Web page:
The racial slur scrawled across a Blue Spring South High School student’s paper last week is a reflection of the cultural climate in this country today, Principal Charles Belt said Wednesday.
At a news conference called by the school to address recently reported racial problems there, Belt said: “We don’t tolerate inappropriate, insensitive and racist, of course, behavior.
“One comment, one insensitive comment, one slur, one racist issue is one too many.”
The student, who is biracial, left her assignment paper in an unlocked physics lab drawer last Tuesday, and when she returned the next day, the N-word had been written across her classwork in capital letters.
Belt said the school administrators have spent “nearly 90 man hours” investigating the incident. The person who did it has been identified, but Belt would not say who it was or what discipline has been meted out.
“Our school is a microcosm of our overall culture, and I would say our culture is more divided than it has been in the last 50 years,” Belt said.
The incident occurred the same day a black Blue Springs barber shop owner discovered the words “Die (N-word)” in black paint across his shop windows.
The two incidents prompted the Blue Springs Human Relations Commission on Tuesday to hold a community meeting to discuss racial tension in the city, where residents revealed some of their children had been the target of racially charged comments at Blue Springs South High School.
Some parents said their children had just this week told them that an area in the school where black students gather to socialize is referred to by white students as “Africa.”
Belt said he did not know that was happening.
“I can’t know everything that happens in a school with 1,500 students,” he said.
A student at the news conference said the Africa label has been used at the school for years. Belt did not give any specifics about what school administration would do to stop the behavior, but added that students and student groups formed this year to promote diversity and inclusion would change the culture.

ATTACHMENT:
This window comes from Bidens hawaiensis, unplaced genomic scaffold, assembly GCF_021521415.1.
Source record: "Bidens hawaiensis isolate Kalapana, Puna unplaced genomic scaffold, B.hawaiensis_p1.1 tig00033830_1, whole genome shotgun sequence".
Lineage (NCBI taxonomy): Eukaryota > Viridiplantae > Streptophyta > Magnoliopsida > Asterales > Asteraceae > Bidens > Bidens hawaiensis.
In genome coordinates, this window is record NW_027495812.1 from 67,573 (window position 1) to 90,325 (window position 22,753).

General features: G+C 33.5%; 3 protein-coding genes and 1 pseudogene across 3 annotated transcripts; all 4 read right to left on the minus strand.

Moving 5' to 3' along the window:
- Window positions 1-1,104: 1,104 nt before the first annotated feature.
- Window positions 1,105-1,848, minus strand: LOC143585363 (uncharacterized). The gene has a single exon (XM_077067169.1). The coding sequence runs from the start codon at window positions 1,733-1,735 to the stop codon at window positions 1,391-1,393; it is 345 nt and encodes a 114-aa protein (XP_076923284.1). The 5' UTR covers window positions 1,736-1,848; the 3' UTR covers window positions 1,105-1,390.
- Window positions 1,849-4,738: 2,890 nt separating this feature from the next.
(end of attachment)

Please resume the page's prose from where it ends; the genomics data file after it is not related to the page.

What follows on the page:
“We want a school environment that is safe where all kids can learn,” Belt said. “And if a student doesn’t feel safe, if a student doesn’t feel accepted, then that is job one for us, and we will do whatever we need to do to address that.”
Belt was joined at the news conference by students Isaiah Jackson, president of Jags United, a school diversity and inclusion club formed this year, and Carlos Velasquez, the school’s new student body president.
“All the problems are underlying problems among students and not things that teachers or administrators can see,” Velasquez said. “They are things that students really need to be empowered to deal with.”
Jackson said his club intends to hold culture events and bring in speakers next school year and has already written articles in the school paper about religious tolerance.
Last week after the vandalism of Turn-N-Headz Barber Shop, Jackson and Jags United took cards, a banner and signs showing support to the shop owner.
Jackson said, “We need to start with each and every person in our community to create change.”